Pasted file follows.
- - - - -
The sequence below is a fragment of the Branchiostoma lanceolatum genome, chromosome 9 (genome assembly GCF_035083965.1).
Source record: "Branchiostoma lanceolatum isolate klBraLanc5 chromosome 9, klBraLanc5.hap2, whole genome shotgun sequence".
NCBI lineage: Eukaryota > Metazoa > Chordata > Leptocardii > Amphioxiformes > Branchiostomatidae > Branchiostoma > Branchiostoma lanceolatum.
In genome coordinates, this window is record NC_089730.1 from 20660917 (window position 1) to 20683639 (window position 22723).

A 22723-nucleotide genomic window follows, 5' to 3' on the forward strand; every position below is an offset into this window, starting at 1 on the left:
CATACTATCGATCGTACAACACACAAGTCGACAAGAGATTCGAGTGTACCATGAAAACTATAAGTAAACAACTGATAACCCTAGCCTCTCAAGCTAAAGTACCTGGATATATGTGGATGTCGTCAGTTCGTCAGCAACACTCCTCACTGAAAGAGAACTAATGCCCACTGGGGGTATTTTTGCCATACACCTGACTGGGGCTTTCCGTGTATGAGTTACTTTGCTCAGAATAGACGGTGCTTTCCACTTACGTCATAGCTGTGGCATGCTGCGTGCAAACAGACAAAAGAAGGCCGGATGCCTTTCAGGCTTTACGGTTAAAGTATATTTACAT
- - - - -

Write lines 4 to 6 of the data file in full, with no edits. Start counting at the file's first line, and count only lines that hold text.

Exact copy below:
In genome coordinates, this window is record NC_089730.1 from 20660917 (window position 1) to 20683639 (window position 22723).

A 22723-nucleotide genomic window follows, 5' to 3' on the forward strand; every position below is an offset into this window, starting at 1 on the left:
CATACTATCGATCGTACAACACACAAGTCGACAAGAGATTCGAGTGTACCATGAAAACTATAAGTAAACAACTGATAACCCTAGCCTCTCAAGCTAAAGTACCTGGATATATGTGGATGTCGTCAGTTCGTCAGCAACACTCCTCACTGAAAGAGAACTAATGCCCACTGGGGGTATTTTTGCCATACACCTGACTGGGGCTTTCCGTGTATGAGTTACTTTGCTCAGAATAGACGGTGCTTTCCACTTACGTCATAGCTGTGGCATGCTGCGTGCAAACAGACAAAAGAAGGCCGGATGCCTTTCAGGCTTTACGGTTAAAGTATATTTACAT